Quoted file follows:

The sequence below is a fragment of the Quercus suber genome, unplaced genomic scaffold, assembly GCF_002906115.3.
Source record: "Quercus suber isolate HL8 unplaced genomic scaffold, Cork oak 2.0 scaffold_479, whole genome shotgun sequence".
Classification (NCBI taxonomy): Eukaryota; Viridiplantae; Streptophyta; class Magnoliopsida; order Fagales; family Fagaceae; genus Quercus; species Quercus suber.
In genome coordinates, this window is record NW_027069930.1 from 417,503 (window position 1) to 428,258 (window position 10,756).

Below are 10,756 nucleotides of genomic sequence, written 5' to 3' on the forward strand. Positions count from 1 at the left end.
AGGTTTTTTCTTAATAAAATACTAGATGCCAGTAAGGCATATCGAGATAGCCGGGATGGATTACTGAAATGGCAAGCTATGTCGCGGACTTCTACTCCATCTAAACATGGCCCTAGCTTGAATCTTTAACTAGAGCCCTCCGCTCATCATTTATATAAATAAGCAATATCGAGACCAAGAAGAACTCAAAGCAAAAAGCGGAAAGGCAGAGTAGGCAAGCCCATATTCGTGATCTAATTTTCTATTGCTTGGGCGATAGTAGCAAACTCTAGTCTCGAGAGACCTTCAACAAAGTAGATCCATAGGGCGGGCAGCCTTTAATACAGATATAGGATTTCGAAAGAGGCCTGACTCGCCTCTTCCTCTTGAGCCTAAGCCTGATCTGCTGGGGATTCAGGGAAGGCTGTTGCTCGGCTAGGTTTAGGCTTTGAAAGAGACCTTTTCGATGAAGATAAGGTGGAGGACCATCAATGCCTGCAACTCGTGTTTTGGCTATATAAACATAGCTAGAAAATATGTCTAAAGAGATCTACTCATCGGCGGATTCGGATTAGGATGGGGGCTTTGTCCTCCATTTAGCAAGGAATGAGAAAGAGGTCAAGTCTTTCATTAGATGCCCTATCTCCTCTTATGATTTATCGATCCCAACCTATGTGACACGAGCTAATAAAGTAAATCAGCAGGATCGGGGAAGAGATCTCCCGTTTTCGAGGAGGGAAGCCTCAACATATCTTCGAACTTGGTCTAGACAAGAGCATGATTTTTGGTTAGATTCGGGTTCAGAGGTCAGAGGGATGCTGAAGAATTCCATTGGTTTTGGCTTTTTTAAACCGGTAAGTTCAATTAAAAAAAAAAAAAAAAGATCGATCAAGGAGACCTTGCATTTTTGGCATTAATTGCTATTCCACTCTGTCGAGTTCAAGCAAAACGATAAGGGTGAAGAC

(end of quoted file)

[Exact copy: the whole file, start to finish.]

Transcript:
The sequence below is a fragment of the Quercus suber genome, unplaced genomic scaffold, assembly GCF_002906115.3.
Source record: "Quercus suber isolate HL8 unplaced genomic scaffold, Cork oak 2.0 scaffold_479, whole genome shotgun sequence".
Classification (NCBI taxonomy): Eukaryota; Viridiplantae; Streptophyta; class Magnoliopsida; order Fagales; family Fagaceae; genus Quercus; species Quercus suber.
In genome coordinates, this window is record NW_027069930.1 from 417,503 (window position 1) to 428,258 (window position 10,756).

Below are 10,756 nucleotides of genomic sequence, written 5' to 3' on the forward strand. Positions count from 1 at the left end.
AGGTTTTTTCTTAATAAAATACTAGATGCCAGTAAGGCATATCGAGATAGCCGGGATGGATTACTGAAATGGCAAGCTATGTCGCGGACTTCTACTCCATCTAAACATGGCCCTAGCTTGAATCTTTAACTAGAGCCCTCCGCTCATCATTTATATAAATAAGCAATATCGAGACCAAGAAGAACTCAAAGCAAAAAGCGGAAAGGCAGAGTAGGCAAGCCCATATTCGTGATCTAATTTTCTATTGCTTGGGCGATAGTAGCAAACTCTAGTCTCGAGAGACCTTCAACAAAGTAGATCCATAGGGCGGGCAGCCTTTAATACAGATATAGGATTTCGAAAGAGGCCTGACTCGCCTCTTCCTCTTGAGCCTAAGCCTGATCTGCTGGGGATTCAGGGAAGGCTGTTGCTCGGCTAGGTTTAGGCTTTGAAAGAGACCTTTTCGATGAAGATAAGGTGGAGGACCATCAATGCCTGCAACTCGTGTTTTGGCTATATAAACATAGCTAGAAAATATGTCTAAAGAGATCTACTCATCGGCGGATTCGGATTAGGATGGGGGCTTTGTCCTCCATTTAGCAAGGAATGAGAAAGAGGTCAAGTCTTTCATTAGATGCCCTATCTCCTCTTATGATTTATCGATCCCAACCTATGTGACACGAGCTAATAAAGTAAATCAGCAGGATCGGGGAAGAGATCTCCCGTTTTCGAGGAGGGAAGCCTCAACATATCTTCGAACTTGGTCTAGACAAGAGCATGATTTTTGGTTAGATTCGGGTTCAGAGGTCAGAGGGATGCTGAAGAATTCCATTGGTTTTGGCTTTTTTAAACCGGTAAGTTCAATTAAAAAAAAAAAAAAAAGATCGATCAAGGAGACCTTGCATTTTTGGCATTAATTGCTATTCCACTCTGTCGAGTTCAAGCAAAACGATAAGGGTGAAGAC